Pride month has come to a close and discussions about Black Lives Matter seem to be dwindling in some circles on social media, but music industry activists like Mia Van Allen, Carla Hendershot, and Emily Yankana of the newly created Color of Music Collective will not let these issues to be forgotten or silenced.
Spanning across time zones and currently operating fully online, this collective emerged as a way to put the spotlight on the lack of representation of people of color and LGBTQ+ folks in the music industry. The group specifically works to amplify the voices of people who don’t often have a seat at the table. They host weekly Zoom panels featuring LGBTQ+ and POC in the music industry with the goal of inspiring and empowering a younger generation of music industry hopefuls.
Co-founder, Carla Hendershot explained the collective’s inception saying, “Mia approached me with the idea basically.” Hendershot continued, “We both have always gotten along pretty well because I am part of the LGBT community and Mia is a person of color, and we both have noticed that while there are people working in the industry who look like us or identify like us, they don’t always necessarily have a spotlight on them, so it’s kind of hard to meet people like that.”
Who are they?
The collective’s founder, Mia Van Allen, is a 21-year-old recent American University graduate with a degree in Public Relations and Strategic Communication. She has a goal to become an agent. Co-founder and panelist, Carla Hendershot, has a degree in Business with a music industry concentration and currently serves as an Account Assistant at FBMM in Nashville, Tennessee. Emily Yankana, the digital analytics manager of the trifecta, also graduated from American University with a Bachelors in Communications and works as a senior social media coordinator for a company called Carahsoft in Virginia. As a trio, they share a common drive for advocacy and a goal of diversifying the music business at all levels, by pushing for representation of all sexualities and races.
With the COVID-19 pandemic relegating many people to working from home or seeking employment, Carla stated, “We figured this would be a good time to try and start something like this, where we can help amplify the voices of people working in the industry… We know that a lot of our audience are in college or even high school, and we personally feel like if we had seen more people like us in the industry, we would have felt more like we can do that.”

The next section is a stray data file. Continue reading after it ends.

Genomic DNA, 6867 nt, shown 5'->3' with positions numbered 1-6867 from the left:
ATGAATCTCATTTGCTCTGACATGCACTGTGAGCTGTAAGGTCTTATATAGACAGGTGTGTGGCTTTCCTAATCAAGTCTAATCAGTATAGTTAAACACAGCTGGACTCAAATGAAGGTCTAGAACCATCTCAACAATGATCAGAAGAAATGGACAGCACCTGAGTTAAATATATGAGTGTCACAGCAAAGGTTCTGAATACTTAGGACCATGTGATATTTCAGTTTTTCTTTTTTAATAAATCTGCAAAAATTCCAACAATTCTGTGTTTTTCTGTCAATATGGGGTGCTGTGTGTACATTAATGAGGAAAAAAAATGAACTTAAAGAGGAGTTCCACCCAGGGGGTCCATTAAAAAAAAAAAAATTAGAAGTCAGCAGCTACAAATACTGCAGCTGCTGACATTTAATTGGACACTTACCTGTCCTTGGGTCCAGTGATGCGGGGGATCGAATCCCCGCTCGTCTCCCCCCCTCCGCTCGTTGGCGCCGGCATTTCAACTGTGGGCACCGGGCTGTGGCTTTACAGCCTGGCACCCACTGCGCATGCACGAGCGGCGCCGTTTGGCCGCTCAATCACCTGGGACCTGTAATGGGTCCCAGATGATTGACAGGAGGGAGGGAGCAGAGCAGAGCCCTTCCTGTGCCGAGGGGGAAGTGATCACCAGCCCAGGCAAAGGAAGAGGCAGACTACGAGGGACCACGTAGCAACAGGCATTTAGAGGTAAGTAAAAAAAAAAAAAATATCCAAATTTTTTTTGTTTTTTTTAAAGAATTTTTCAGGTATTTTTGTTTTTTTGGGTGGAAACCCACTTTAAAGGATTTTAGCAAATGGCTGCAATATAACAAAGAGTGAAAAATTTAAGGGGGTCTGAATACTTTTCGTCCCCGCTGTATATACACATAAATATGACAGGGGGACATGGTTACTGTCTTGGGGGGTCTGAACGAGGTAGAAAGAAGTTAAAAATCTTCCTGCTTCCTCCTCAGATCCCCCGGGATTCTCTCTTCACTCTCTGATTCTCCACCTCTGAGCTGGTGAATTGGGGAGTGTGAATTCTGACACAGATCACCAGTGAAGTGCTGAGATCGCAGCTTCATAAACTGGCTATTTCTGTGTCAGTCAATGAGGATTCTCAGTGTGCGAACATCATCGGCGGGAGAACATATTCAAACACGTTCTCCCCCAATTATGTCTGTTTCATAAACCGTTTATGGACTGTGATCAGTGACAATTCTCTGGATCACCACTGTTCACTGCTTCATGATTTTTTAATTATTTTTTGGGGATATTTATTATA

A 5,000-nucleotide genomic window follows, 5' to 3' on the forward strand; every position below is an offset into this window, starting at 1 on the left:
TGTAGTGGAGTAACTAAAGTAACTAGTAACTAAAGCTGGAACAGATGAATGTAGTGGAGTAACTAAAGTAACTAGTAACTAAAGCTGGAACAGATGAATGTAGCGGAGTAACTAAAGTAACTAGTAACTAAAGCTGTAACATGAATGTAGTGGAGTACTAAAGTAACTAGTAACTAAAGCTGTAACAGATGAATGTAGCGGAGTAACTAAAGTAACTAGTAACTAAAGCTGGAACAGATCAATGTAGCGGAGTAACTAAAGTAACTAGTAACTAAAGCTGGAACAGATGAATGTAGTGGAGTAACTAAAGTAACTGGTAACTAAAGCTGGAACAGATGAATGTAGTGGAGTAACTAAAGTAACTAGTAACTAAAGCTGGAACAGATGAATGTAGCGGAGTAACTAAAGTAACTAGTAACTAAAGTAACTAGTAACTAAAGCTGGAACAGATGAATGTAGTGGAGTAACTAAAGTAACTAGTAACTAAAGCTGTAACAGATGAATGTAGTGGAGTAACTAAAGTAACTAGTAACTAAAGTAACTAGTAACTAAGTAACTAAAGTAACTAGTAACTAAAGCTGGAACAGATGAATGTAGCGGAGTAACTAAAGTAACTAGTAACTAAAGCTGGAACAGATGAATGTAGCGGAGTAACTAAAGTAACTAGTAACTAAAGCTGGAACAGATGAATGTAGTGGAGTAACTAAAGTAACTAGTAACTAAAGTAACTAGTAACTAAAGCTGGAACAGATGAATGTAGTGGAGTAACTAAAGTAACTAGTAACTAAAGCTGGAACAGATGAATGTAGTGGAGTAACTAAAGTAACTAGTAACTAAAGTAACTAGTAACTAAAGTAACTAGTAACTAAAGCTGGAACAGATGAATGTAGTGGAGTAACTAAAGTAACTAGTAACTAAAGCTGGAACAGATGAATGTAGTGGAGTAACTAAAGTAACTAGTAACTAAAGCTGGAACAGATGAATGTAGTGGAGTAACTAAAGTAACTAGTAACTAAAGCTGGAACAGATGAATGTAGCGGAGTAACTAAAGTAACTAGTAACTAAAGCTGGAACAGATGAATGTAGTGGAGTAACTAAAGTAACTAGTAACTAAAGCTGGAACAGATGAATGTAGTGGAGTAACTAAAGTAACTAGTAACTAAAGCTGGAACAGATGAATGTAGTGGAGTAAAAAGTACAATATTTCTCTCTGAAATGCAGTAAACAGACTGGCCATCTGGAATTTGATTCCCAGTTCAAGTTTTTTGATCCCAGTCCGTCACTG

What are their goals?
What sets them apart from other collectives pursuing similar goals? The answer boils down to specificity, and a focus on representation in all levels of the music industry. According to Mia, “We focus on a specific issue whereas most other collectives don’t. They choose issues like ‘woman in management,’ and Carla and I thought that was so broad. We wanted to focus on this very specific issue that was important to us.” Mia elaborated saying, “We wanted to amplify the voices of not only LGBTQ+ artists and artists of color, but also more people behind the scenes. So we want to hear from the photographer, the stylist, the booking agent, the manager, just basically everyone that makes the artist who they are. So yeah that’s something that’s a little more unique to us.”
According to Mia, a big issue they are interested in tackling is the use of the term “urban” to refer to categories of music like R&B, hip hop and jazz. She stated that “so far only Republic Records has switched the department urban music to hip hop and r&b. They’re trying to figure out a different name for it. But I guess they finally realized after over 40 years that it is offensive.”
Mia described how her own personal networking and applying experience in Fall 2020 influenced her perception. She explained, “I wouldn’t call it hiring discrimination, it’s just like they assumed things because of the color of my skin that I would be best suited for the urban department. I hate that word urban … I was actually really interested in rock.”
Due to current events surrounding the murder of George Floyd, Breanna Taylor, and countless other Black people at the hands of police, there has been a renewed interest in the Black Lives Matter Movement. People are also calling for more representation of people of color in brands, companies, and whole industries. Change is on the horizon, although the process and progress is slow.
Mia well described the shift she has noticed in the music industry. She stated, “You have competitors coming together and agreeing we need to see more people of color in the high level executive positions. So over the past two weeks, I’ve seen in the news that over 70 people in Universal who are people of color have been promoted. We have diversity and inclusion committees that we are now joining for different agencies. It’s a slow change, but I can probably see within the next 6 to 8 months a significant difference, especially with the hiring process.”
So, what next?
Color of Music Collective is currently looking to grow their staff a little more. Recently, the team has added Hannah Damico as their graphic design team leader. They are seeking more volunteers who are people of color or in the LGBTQ+ community for representation reasons. However, they are also open to guest panelists who are POC or LGBTQ+ with experience working in the music industry.
Volunteers make up different departments from outreach to social to digital analytics and production. That way the collective puts their interests and skills to good use. The collective hopes to be able to host live events once the pandemic ends. To contact the Color of Music Collective for more information, email them at: firstname.lastname@example.org or visit their website: https://www.colorofmusiccollective.com/.
*Disclaimer: Some quotes have been edited for length and clarity.
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